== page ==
Pianist Clare Hammond is fast becoming one of Britain’s brightest piano stars, indeed she has received much acclaim for her recordings (most recently the album, Etude) and is shortly to release a third album with BIS Records. A regular visitor to the ‘In Tune’ studio at BBC Radio 3, Clare’s debut appearances at festivals across Europe in recent years have only served to cement her burgeoning reputation as a supremely talented musician with a dazzlingly virtuosic streak. If that weren’t enough, Clare was seen on the big screen at the end of 2015 in Nicholas Hytner’s film of Alan Bennett’s The Lady in the Van, in which she appeared as a young ‘Miss Shepherd’. She recently toured Poland, premiering a previously undiscovered work by Josef Myslivecek, one of Mozart’s mentors…
We are delighted to be welcoming Clare back to St George’s in April for a lunchtime recital, which sees her present a typically imaginative programme of Beethoven, Adès and Medtner, and we managed to catch up with her between concerts to have a quick chat about the programme and her big screen debut!
Clare, we’re so looking forward to having you back at St George’s. Do you enjoy playing here?
St George’s is one of my favourite venues and I’m always delighted to perform here!
How important is the quality of an acoustic in a room to your performance and does it change the way you play?
The acoustic is as important as the quality of the instrument itself and makes a phenomenal difference to a performance. The resonance of the sound is absolutely crucial in determining the pacing and rhetoric of a piece whereas the ‘glow’ (or otherwise!) of a room sets the parameters for the colours that I can create in a piece.
You’re performing Beethoven’s ‘Sonata No 8’ when you come to us; what is it about his piano writing that excites pianists, and audiences?
The ‘Pathétique’ Sonata is one of the best loved of Beethoven’s Sonatas and lies on the cusp between conventionally ‘classical’ and ‘romantic’ styles of composition. The textures and figurations that he uses are largely classical, yet the sensibility of the piece looks forward to more tempestuous climes. It’s incredibly passionate music.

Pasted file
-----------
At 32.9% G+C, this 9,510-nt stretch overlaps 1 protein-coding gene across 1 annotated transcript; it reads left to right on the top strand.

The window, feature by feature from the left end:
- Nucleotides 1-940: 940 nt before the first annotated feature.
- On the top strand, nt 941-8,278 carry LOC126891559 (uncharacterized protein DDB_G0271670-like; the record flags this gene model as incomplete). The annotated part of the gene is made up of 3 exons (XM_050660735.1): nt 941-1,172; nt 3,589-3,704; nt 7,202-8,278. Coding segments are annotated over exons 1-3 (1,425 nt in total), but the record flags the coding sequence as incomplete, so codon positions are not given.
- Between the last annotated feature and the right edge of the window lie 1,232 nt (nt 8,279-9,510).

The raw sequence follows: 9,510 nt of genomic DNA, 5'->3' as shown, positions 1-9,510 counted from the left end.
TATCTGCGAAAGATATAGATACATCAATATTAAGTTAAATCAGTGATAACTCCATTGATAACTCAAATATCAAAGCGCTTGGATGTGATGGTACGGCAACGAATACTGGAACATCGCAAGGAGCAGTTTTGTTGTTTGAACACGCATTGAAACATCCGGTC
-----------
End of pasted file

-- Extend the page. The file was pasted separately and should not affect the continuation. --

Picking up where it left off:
The audience might not be so familiar with the works by Adès and Medtner, what can you tell us about them?
The Adès is an intriguing take on the Polish folk dance, the ‘Mazurka’, of which I shall play two. The first is recognisably a Mazurka (though very much in Adès’ personal style) as he retains clear triple metre, characteristic ornamentation, and distinctive rhythmic figures. The second is a much more unsettling and ethereal piece: slower, more meditative, and ultimately tragic in tone.
Medtner’s Sonata Romantica is a phenomenally intense and ardent work which makes full use of the power and textural complexity that the piano can provide. Rachmaninov described Medtner as ‘the greatest living composer’ in his diaries yet, despite such an impressive endorsement, his music is still relatively little known. I was completely blown away by this sonata when I first heard it and think that it stands as a powerful testimony to Medtner’s genius as a composer.
You became a film star last year, playing a young Miss Shepherd in the concert flashback scenes in The Lady in the Van. How did that role come about?
It was completely fortuitous and just landed in my inbox, which was a lovely surprise! Composer George Fenton and director Nick Hytner were looking for a pianist, rather than an actress, to take on the role. I believe that I was a friend of a friend of a friend of George’s. He contacted me and we all arranged to meet a few months before filming began. It was very clear early on that this was something I’d love to be involved in, and fortunately the feeling was mutual!
Where were the scenes filmed?
The concert scene was filmed at Shoreditch Town Hall, which was a very atmospheric venue, and we filmed the ‘nun scene’ in a basement near Regent’s Park.
You recently did a tour in Poland which featured a recently discovered work by one of Mozart’s mentors! That must have been a thrill?
Yes, it was an exciting project! A few years ago I worked with a flautist, Ana de la Vega, who was performing Myslivecek’s flute concerto. She mentioned that he had written a keyboard concerto which was unpublished and languishing in the archives. I managed to obtain a copy of the manuscript, typeset it, and have now been able to perform it with orchestras across Poland. It’s unusual to have an opportunity like that and it was very exciting to give the first performance of a work in more than 200 years!
What’s your earliest music memory?
Listening to my grandfather sing ‘I’m Forever Blowing Bubbles’ when I was a toddler. He had a beautiful, mellow voice which will always stay with me!
And the best advice you’ve ever been given as a musician?
This isn’t concrete advice as such, only an observation. All the musicians that I respect most have a deep humility which always impresses me. It is expressed as a fundamental dedication to the music, combined with intense empathy and humanity. I can only aspire to emulate them, but it seems to me to be the right path to pursue.
Clare Hammond is live at St George’s Bristol on Thursday 14 April.
Clare Hammond (piano)
Thursday 14 April, 1pm
Tickets £8 (plus fees)